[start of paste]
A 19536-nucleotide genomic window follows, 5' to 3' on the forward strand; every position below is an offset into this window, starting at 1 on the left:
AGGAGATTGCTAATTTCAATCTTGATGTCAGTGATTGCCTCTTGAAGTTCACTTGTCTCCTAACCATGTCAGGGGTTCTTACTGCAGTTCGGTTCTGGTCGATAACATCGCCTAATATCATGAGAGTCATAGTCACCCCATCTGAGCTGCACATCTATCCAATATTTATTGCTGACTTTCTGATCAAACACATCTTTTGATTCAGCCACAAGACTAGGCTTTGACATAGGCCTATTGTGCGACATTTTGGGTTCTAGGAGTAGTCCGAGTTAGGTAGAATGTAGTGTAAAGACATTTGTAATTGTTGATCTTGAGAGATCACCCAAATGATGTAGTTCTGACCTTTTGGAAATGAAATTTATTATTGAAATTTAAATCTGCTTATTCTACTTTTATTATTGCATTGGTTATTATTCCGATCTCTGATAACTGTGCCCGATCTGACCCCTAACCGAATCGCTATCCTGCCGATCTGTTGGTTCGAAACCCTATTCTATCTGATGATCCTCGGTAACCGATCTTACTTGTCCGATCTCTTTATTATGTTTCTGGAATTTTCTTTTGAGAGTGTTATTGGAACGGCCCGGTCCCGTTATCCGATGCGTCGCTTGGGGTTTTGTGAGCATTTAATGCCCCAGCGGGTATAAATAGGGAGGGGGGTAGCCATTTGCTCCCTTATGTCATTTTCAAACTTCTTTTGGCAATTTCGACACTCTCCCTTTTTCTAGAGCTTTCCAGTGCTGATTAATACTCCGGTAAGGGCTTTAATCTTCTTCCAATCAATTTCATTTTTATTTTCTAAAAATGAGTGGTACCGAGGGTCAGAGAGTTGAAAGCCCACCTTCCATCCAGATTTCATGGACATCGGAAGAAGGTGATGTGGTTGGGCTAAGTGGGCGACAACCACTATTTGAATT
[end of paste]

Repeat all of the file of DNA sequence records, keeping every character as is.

A 19536-nucleotide genomic window follows, 5' to 3' on the forward strand; every position below is an offset into this window, starting at 1 on the left:
AGGAGATTGCTAATTTCAATCTTGATGTCAGTGATTGCCTCTTGAAGTTCACTTGTCTCCTAACCATGTCAGGGGTTCTTACTGCAGTTCGGTTCTGGTCGATAACATCGCCTAATATCATGAGAGTCATAGTCACCCCATCTGAGCTGCACATCTATCCAATATTTATTGCTGACTTTCTGATCAAACACATCTTTTGATTCAGCCACAAGACTAGGCTTTGACATAGGCCTATTGTGCGACATTTTGGGTTCTAGGAGTAGTCCGAGTTAGGTAGAATGTAGTGTAAAGACATTTGTAATTGTTGATCTTGAGAGATCACCCAAATGATGTAGTTCTGACCTTTTGGAAATGAAATTTATTATTGAAATTTAAATCTGCTTATTCTACTTTTATTATTGCATTGGTTATTATTCCGATCTCTGATAACTGTGCCCGATCTGACCCCTAACCGAATCGCTATCCTGCCGATCTGTTGGTTCGAAACCCTATTCTATCTGATGATCCTCGGTAACCGATCTTACTTGTCCGATCTCTTTATTATGTTTCTGGAATTTTCTTTTGAGAGTGTTATTGGAACGGCCCGGTCCCGTTATCCGATGCGTCGCTTGGGGTTTTGTGAGCATTTAATGCCCCAGCGGGTATAAATAGGGAGGGGGGTAGCCATTTGCTCCCTTATGTCATTTTCAAACTTCTTTTGGCAATTTCGACACTCTCCCTTTTTCTAGAGCTTTCCAGTGCTGATTAATACTCCGGTAAGGGCTTTAATCTTCTTCCAATCAATTTCATTTTTATTTTCTAAAAATGAGTGGTACCGAGGGTCAGAGAGTTGAAAGCCCACCTTCCATCCAGATTTCATGGACATCGGAAGAAGGTGATGTGGTTGGGCTAAGTGGGCGACAACCACTATTTGAATT